Maxed Out 


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They did send a press release to Whistler’s media the day after the event — and the day after the weekly papers come out — but if you called Telus on Friday, as I did, when my dial-up dialed nothing, the message you might have gotten could have been the one I got. “We think service will be restored later today.”

Facing some impressive deadlines, I fortunately had the number I use to connect at Smilin’ Dog Manor. Yes, it was long-distance but it worked.

Which raised this question: How come the company that sells us call forwarding couldn’t forward our calls to one of their many, many other ISPs?

When I called back on Monday, the tech support guy I got that time kept saying, “They’re not telling us exactly when service will be restored.” They? Apparently the comic irony was lost on him when I explained that to “us” he was “they.” So apparently, not only couldn’t Telus communicate with its customers, it couldn’t even communicate to their own people.

Now if they would only explain why my “service” is running 20 per cent slower than it used to I’m certain I’d feel better about paying 100 per cent of what I used to.

Warning: Changing topics here.

Can we please just chamber the silver bullet and kill London Drugs once and for all? I’m getting tired of the ads, tired of the telephone surveys, tired of the your-concerns-are-our-concerns pleading. Make a decision already. The retail strategy we’ve been waiting to hide behind, er, consider is pretty clear. London Drugs is about as good a “fit” in Whistler village as Mr. Lube would be. Yeah, it’d be more convenient and we’d probably patronize it, but that’s not really the issue here. Is it?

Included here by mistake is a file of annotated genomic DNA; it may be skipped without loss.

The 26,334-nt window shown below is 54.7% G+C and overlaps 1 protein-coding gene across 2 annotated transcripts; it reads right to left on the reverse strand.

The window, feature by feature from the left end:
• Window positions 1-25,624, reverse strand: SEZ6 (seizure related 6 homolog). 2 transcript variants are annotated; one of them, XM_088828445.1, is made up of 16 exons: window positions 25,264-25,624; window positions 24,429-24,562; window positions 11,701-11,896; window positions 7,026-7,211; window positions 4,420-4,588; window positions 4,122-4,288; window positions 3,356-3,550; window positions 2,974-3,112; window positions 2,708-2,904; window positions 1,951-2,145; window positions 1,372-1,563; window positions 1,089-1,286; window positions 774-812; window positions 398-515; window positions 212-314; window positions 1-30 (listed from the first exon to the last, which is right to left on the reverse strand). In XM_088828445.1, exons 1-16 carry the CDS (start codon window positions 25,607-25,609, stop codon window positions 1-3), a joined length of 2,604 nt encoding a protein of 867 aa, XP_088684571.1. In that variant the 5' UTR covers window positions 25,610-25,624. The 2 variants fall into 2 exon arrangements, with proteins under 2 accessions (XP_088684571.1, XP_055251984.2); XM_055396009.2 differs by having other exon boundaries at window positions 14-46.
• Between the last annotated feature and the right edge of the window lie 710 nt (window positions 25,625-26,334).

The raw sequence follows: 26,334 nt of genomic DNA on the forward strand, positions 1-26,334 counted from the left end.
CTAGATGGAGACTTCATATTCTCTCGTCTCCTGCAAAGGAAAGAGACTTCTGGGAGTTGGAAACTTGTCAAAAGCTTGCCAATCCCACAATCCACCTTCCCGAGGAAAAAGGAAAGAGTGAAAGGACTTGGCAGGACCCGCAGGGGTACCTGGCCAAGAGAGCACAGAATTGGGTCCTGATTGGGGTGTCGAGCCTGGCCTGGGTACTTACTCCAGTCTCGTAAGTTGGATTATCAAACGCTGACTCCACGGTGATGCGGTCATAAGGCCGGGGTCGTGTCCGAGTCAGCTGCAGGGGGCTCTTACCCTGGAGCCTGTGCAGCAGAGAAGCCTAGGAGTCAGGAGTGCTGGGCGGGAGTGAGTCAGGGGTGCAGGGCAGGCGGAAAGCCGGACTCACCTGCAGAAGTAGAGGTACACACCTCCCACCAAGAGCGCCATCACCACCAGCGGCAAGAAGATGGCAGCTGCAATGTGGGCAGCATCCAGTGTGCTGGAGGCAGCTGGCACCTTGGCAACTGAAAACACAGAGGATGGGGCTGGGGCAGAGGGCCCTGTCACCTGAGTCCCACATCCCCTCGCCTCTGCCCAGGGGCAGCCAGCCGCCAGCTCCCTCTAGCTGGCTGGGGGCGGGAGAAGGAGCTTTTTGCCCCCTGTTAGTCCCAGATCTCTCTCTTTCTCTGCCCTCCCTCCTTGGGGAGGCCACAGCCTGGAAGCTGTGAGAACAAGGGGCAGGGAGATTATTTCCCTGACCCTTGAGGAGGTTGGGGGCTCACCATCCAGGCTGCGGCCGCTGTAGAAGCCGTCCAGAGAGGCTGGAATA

Warning: Op cit .

Here’s a little mind-game to consider. Which of the following items does not belong in this list: Car shows, monster truck rallies, boat shows, national political conventions, Whistler.

For longer than most of us have lived here, the local tennis people have been locking horns with one developer or another to get one of them to make good on a promise made, in exchange for zoning, density, whatever, to build a tennis facility on lands north of Marketplace. Now it seems the whole proposal has morphed into a tennis facility that can be transformed into a massive exhibition space, ownership of which will be transferred to the municipality.

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